Ag2r-La Mondiale is getting its riders’ motors running again after months without racing or group training. With the team back together at a training camp in the Alps, classics specialists Oliver Naesen and Stijn Vandenbergh have come to appreciate how much they missed life away from the peloton.
“Those last months at home I no longer felt like a top athlete, despite the 600 to 700 kilometers that you train per week,” Naesen told Het Nieuwsblad on Tuesday. “I felt like a retired cycling tourist. Do a lot of kilometers, still drive reasonably fast, but daily life was not what it should be. But now with these camps you really live as a top athlete again. Everything is in the service of the race again.”
Naesen was fortunate enough to be able to train on the open roads of Belgium through the coronavirus lockdowns, while many in the peloton were left to resort to endless hours on the home trainer. The Belgian feels the disparity in training methods and approaches through the shutdown could be telling come August.
“It will be a strange year,” Naesen said. “Riders will come forward from whom we have not yet heard or have not seen the best. And vice versa: there will be good riders who may have blown their motor in recent months, because there are some who have really trained very hard. Everyone has trained hard, but some may have exaggerated a bit.”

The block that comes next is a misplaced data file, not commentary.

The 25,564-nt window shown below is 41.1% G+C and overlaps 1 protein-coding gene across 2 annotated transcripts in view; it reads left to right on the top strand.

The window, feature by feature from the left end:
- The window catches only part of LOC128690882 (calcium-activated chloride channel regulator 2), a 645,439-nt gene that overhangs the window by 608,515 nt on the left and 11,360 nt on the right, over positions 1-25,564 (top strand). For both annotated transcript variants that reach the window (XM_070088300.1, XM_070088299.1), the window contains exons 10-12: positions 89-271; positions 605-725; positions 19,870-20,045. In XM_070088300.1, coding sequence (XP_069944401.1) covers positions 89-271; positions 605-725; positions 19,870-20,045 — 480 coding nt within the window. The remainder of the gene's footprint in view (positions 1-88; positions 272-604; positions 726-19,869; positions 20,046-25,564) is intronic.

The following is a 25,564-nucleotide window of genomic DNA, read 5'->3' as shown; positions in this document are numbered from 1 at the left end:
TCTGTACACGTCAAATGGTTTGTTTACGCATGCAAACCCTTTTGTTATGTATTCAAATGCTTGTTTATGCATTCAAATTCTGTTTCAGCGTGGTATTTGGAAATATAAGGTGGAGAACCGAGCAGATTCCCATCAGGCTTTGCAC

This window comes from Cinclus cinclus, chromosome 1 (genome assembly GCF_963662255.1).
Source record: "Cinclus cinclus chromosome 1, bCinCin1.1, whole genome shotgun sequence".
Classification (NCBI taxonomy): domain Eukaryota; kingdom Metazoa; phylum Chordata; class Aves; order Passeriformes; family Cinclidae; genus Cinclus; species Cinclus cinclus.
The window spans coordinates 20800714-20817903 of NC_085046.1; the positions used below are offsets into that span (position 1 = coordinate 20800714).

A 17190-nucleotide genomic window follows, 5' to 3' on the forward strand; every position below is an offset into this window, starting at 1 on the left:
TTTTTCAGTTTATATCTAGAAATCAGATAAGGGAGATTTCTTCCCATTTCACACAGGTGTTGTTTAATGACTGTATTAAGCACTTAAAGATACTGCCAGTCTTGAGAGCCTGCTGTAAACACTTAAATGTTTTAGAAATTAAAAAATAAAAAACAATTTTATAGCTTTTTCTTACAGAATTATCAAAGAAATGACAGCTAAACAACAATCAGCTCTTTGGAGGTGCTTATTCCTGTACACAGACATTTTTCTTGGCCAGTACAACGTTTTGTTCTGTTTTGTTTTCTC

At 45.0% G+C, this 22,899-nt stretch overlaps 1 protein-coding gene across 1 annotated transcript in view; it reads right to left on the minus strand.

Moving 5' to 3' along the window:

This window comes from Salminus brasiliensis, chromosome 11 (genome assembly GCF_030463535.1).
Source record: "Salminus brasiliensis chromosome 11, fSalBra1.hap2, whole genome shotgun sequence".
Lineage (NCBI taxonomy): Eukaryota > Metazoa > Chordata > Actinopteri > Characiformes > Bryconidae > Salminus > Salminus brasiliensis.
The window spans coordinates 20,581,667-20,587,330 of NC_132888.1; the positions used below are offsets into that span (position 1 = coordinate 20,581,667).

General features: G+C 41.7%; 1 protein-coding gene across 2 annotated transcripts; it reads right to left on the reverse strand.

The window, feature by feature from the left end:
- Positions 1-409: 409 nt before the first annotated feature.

Naesen’s first targets for the resumed season come in early August races Strade Bianche and Milano-Sanremo, with his ultimate goals being the Tour de France and cobbled classics in October. The 29-year-old feels that balancing form through the intense season to come will prove challenging.
“My big goal is the Tour and especially the autumn classics,” Naesen said. “Of course I also want to make a good appearance in Milan-Sanremo. I was already second, but my peak has to come later, not in early August. It’s going to be a cramped season, and I don’t want to race great in August and then relapse.”
Veteran Vandenbergh eager to ride on at heart of classics unit
Classics veteran Vandenbergh will be riding alongside Naesen through many of the year’s one-day races. Missing the early season of racing has reinforced the 36-year-old’s desire to remain in the pro ranks, despite being out of contract this winter.
“It is a bit unfortunate that I have not really been able to show myself this year, but that applies to many riders,” Vandenbergh told Het Nieuwsblad. “I was not there in the [opening classics races of the season] Omloop and Kuurne due to illness, and after that, corona struck. Although I don’t worry too much about my future, I have also decided to add another year.”
The big Belgian, featured in a VeloNews article this spring, is hoping to ride out the rest of his career with Ag2r-La Mondiale, but if he needs to move elsewhere to keep racing, he’s prepared to do it.
“Somewhere in mid-July I will meet with the team management and hopefully I can stay … I think I am still of value in the classics team,” he said. “So I think I can continue to race. Here or in another team.”